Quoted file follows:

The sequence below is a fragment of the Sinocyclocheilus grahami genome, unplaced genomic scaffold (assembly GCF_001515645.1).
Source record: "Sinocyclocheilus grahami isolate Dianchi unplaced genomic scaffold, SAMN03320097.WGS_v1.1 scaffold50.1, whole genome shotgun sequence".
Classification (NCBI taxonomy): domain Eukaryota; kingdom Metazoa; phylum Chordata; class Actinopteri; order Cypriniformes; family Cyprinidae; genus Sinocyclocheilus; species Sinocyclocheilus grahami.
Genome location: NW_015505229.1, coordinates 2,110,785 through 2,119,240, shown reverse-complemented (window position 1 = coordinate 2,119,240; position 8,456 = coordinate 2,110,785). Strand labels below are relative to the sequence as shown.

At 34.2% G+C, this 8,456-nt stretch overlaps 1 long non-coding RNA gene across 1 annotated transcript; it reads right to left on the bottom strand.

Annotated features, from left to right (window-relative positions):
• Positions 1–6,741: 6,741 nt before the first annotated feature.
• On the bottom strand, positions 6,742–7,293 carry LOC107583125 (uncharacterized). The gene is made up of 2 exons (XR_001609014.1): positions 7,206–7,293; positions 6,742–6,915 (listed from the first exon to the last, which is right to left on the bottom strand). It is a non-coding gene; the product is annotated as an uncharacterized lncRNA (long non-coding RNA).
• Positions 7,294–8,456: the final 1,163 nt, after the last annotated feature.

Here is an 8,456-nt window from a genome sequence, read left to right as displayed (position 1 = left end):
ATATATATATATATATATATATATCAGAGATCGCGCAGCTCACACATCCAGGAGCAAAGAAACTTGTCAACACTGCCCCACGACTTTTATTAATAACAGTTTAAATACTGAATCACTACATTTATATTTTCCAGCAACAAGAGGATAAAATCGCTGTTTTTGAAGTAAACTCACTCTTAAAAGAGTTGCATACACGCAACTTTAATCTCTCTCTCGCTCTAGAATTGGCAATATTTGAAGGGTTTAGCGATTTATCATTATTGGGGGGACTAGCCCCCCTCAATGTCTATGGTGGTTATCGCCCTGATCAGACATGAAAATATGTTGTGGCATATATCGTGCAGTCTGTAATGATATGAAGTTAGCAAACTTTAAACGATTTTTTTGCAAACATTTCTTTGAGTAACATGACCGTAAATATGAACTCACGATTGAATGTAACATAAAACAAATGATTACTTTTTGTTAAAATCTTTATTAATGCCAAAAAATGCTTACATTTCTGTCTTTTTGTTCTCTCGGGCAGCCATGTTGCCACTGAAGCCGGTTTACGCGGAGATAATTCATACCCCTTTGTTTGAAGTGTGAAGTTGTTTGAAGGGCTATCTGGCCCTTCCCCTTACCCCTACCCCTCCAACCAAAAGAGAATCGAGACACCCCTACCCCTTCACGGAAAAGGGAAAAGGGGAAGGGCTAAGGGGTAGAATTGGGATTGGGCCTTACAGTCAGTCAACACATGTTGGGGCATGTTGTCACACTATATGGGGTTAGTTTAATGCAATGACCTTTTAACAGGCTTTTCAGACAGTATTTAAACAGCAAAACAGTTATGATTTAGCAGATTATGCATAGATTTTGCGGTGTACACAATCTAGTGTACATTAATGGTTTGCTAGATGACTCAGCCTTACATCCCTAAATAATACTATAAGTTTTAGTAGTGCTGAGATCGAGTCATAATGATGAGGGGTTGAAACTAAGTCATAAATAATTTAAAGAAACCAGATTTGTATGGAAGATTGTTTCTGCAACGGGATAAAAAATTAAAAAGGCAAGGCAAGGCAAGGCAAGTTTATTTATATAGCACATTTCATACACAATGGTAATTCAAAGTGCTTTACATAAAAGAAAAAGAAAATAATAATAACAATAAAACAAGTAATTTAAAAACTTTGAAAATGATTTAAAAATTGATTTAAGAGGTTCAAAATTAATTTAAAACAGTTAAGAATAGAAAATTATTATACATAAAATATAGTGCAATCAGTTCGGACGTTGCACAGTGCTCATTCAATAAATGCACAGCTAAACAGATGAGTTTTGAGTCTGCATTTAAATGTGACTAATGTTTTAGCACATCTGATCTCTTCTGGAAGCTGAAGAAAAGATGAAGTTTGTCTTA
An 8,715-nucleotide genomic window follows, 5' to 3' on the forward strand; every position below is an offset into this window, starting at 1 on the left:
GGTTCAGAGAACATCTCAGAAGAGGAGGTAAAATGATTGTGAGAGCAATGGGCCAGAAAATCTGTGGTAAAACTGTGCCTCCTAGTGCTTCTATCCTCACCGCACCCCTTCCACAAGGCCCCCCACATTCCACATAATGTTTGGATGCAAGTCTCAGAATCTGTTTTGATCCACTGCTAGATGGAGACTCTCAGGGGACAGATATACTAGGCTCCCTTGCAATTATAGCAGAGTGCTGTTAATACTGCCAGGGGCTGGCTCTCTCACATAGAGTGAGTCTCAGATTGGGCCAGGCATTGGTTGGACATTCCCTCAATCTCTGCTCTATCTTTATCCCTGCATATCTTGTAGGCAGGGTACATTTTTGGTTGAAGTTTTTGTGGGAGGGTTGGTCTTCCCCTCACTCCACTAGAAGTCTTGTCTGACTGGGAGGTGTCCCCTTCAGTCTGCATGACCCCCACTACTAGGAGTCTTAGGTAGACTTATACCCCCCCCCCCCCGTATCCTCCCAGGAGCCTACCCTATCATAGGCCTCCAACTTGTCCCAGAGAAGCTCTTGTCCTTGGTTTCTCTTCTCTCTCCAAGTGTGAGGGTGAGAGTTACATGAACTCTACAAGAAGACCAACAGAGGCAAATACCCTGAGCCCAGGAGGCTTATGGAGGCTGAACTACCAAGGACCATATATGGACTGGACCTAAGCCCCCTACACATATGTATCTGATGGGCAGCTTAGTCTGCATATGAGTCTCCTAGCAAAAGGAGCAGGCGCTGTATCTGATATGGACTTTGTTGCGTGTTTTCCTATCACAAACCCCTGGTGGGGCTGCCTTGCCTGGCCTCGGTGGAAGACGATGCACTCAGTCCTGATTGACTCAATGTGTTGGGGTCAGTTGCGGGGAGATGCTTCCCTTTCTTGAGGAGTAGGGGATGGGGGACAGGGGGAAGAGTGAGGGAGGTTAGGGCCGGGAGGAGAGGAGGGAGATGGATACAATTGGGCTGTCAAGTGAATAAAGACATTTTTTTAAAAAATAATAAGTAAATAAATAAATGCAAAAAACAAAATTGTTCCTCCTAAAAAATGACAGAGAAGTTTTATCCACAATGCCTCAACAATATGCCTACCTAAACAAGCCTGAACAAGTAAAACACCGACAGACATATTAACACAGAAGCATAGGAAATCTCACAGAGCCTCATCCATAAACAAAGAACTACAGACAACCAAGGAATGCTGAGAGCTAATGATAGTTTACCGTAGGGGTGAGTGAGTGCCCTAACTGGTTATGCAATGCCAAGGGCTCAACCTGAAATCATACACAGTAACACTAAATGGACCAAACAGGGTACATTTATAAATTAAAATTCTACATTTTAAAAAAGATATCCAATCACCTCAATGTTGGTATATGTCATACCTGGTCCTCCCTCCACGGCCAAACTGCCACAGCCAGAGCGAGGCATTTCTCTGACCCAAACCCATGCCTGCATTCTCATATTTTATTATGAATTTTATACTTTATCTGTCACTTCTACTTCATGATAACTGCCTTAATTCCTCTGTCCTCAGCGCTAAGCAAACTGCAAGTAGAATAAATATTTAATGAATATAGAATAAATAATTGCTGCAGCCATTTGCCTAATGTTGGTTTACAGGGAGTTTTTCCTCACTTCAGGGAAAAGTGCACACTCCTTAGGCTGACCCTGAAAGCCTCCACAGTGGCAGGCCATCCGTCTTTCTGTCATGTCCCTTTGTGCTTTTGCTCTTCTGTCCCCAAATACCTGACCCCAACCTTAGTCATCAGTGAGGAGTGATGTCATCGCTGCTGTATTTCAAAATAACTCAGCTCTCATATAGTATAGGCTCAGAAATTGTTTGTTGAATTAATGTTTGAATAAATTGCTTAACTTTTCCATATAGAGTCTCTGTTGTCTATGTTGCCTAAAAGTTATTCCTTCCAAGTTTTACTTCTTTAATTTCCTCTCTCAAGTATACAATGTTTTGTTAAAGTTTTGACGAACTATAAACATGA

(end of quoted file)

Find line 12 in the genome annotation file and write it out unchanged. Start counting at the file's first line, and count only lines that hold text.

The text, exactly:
An 8,715-nucleotide genomic window follows, 5' to 3' on the forward strand; every position below is an offset into this window, starting at 1 on the left: